# orthogonal polynomials

## 1 Orthogonal Polynomials

 $p_{n}(x)=a_{0}+a_{1}x+a_{2}x^{2}+\cdots+a_{n}x^{n}$

They can be differentiated and integrated for any value of $x$, and are fully determined by the $n+1$ coefficients $a_{0}\ldots a_{n}$ . For this simplicity they are frequently used to approximate more complicated or unknown functions  . In approximations, the necessary degree $n$ of the polynomial is not normally defined by criteria other than the quality of the approximation.

Using polynomials as defined above tends to lead into numerical difficulties when determining the $a_{i}$, even for small values of $n$. It is therefore customary to stabilize results numerically by using orthogonal polynomials over an interval $[a,b]$, defined with respect to a positive weighting function $W(x)>0$ by

 $\int_{a}^{b}p_{n}(x)p_{m}(x)W(x)dx=0\;\text{for}\;n\neq m$

Orthogonal polynomials are obtained in the following way: define the scalar product.

 $(f,g)=\int_{a}^{b}f(x)g(x)W(x)dx$

between the functions $f$ and $g$, where $W(x)$ is a weight factor. Starting with the polynomials $p_{0}(x)=1$, $p_{1}(x)=x$, $p_{2}(x)=x^{2}$, etc., from the Gram-Schmidt decomposition one obtains a sequence of orthogonal polynomials $q_{0}(x),q_{1}(x),\ldots$, such that $(q_{m},q_{n})=N_{n}\delta_{mn}$. The normalization factors $N_{n}$ are arbitrary. When all $N_{i}$ are equal to one, the polynomials are called orthonormal.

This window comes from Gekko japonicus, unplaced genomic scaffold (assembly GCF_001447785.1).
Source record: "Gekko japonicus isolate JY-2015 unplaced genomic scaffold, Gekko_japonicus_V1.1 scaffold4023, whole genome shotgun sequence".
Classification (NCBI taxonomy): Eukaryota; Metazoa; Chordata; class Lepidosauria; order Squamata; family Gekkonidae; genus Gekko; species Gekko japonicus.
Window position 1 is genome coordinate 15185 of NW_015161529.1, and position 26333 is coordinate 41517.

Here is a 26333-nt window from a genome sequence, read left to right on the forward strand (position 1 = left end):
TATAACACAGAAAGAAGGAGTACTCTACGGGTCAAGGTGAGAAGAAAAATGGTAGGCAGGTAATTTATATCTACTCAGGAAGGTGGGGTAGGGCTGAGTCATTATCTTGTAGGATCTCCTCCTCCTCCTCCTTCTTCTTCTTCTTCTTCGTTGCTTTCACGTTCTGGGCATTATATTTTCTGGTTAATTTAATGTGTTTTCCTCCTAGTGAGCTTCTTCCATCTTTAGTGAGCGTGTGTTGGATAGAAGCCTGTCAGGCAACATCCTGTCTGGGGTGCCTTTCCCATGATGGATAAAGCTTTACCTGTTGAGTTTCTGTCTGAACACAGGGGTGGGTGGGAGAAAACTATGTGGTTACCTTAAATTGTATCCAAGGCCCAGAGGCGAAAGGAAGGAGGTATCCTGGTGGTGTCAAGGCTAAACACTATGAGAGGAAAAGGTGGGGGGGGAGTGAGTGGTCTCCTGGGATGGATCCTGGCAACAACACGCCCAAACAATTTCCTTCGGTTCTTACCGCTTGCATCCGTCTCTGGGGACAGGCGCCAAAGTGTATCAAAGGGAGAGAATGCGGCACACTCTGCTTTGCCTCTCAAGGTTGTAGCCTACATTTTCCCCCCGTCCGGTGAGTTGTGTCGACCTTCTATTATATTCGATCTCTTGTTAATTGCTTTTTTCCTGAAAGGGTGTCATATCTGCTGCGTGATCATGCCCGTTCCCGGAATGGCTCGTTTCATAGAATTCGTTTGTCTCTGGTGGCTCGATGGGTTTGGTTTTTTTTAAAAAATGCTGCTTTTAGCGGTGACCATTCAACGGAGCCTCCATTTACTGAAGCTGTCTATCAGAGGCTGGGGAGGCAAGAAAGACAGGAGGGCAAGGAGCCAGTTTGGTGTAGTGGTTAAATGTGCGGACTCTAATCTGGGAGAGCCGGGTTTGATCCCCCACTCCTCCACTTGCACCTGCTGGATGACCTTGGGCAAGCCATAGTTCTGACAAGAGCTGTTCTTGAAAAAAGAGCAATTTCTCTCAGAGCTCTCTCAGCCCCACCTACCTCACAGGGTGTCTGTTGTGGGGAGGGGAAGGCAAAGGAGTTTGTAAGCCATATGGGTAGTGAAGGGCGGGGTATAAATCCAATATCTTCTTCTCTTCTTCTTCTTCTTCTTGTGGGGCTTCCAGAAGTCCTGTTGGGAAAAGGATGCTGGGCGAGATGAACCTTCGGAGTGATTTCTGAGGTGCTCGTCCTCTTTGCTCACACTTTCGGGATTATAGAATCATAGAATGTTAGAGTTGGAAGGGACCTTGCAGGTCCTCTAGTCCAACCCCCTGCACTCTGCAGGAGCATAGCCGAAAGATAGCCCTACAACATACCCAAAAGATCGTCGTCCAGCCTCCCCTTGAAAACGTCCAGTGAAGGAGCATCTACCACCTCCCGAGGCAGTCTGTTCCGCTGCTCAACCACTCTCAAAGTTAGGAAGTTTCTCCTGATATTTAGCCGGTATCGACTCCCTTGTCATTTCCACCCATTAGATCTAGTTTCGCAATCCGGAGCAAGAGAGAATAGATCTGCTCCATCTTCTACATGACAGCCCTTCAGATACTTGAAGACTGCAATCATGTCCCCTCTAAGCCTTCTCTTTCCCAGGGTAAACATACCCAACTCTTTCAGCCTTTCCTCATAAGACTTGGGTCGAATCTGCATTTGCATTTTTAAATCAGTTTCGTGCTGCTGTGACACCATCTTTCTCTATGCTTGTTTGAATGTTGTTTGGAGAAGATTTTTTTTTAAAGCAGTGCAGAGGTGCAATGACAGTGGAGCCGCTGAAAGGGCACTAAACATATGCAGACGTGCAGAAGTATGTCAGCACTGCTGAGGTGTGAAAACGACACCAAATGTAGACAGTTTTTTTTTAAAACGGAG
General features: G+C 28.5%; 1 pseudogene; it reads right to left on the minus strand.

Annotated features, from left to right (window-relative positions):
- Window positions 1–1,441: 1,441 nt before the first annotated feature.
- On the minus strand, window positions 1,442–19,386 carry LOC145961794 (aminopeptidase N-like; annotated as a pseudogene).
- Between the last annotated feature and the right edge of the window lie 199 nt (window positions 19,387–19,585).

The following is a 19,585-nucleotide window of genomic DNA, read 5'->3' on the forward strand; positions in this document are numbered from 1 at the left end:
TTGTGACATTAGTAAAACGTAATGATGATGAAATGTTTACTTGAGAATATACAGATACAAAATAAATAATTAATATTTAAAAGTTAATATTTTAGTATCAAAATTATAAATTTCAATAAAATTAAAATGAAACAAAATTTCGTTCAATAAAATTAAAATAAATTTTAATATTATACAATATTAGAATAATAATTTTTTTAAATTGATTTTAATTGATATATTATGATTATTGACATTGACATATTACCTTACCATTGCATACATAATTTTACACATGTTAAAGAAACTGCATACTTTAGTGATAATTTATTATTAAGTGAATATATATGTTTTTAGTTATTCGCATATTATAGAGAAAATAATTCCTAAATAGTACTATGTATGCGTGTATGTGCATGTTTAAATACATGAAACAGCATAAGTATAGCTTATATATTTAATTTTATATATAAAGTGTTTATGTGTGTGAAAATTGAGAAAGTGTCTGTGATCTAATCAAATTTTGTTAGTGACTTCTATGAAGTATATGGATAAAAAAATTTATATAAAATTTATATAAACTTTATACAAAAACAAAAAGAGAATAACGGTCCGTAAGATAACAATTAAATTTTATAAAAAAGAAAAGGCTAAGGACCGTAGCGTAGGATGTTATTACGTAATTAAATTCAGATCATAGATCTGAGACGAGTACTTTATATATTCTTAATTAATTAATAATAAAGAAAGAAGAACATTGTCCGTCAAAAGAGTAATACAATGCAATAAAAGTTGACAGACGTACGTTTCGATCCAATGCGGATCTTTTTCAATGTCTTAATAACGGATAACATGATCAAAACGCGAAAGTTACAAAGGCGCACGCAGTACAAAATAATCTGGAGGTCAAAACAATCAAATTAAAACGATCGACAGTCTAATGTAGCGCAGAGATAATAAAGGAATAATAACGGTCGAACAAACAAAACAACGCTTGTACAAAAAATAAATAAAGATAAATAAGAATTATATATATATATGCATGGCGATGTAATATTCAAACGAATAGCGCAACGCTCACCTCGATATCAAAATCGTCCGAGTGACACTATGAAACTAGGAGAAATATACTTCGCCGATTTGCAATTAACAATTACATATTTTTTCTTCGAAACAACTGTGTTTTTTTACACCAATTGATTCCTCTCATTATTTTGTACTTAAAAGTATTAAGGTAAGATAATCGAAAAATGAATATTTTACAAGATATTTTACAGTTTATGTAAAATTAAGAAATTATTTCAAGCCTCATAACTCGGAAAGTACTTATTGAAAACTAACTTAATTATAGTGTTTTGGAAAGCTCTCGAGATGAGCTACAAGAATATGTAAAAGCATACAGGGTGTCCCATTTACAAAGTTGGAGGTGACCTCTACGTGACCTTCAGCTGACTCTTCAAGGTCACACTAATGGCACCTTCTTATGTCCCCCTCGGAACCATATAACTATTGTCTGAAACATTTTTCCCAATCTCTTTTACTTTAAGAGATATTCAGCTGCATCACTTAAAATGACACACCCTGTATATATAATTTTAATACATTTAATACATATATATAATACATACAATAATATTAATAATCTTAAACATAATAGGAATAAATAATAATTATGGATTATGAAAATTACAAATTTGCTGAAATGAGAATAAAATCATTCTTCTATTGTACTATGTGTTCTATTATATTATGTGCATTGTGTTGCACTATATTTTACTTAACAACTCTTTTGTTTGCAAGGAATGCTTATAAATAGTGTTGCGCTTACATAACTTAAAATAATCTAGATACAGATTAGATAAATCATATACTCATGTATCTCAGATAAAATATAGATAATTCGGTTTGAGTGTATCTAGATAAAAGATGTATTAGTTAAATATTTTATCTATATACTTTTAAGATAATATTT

Some important orthogonal polynomials are:

Orthogonal polynomials of successive orders can be expressed by a recurrence relation

 $p_{n}=(A_{n}+B_{n}x)p_{n-1}+C_{n}p_{n-2}$

This relation can be used to compute a finite series

 $a_{0}p_{0}+a_{1}p_{1}+\cdots+a_{n}p_{n}$

with arbitrary coefficients $a_{i}$, without computing explicitly every polynomial $p_{j}$ (Horner’s Rule).

Chebyshev polynomials $T_{n}(x)$ are also orthogonal with respect to discrete values $x_{i}$:

 $\sum_{i}T_{n}(x_{i})T_{m}(x_{i})=0\;\text{for}\;n

where the $x_{i}$ depend on $M$.

For more information, see [2, 3].

## References

• 1 Originally from The Data Analysis Briefbook (http://rkb.home.cern.ch/rkb/titleA.htmlhttp://rkb.home.cern.ch/rkb/titleA.html)
• 2 M. Abramowitz and I.A. Stegun (Eds.), Handbook of Mathematical Functions, National Bureau of Standards, Dover, New York, 1974.
• 3 W.H. Press, S.A. Teukolsky, W.T. Vetterling, and B.P. Flannery, Numerical Recipes in C, Second edition, Cambridge University Press, 1995. (The same book exists for the Fortran language). There is also an Internet version which you can work from.
Title orthogonal polynomials OrthogonalPolynomials 2013-03-22 12:06:20 2013-03-22 12:06:20 akrowne (2) akrowne (2) 11 akrowne (2) Definition msc 42C05 msc 33D45 OrthogonalMatrices Orthonormal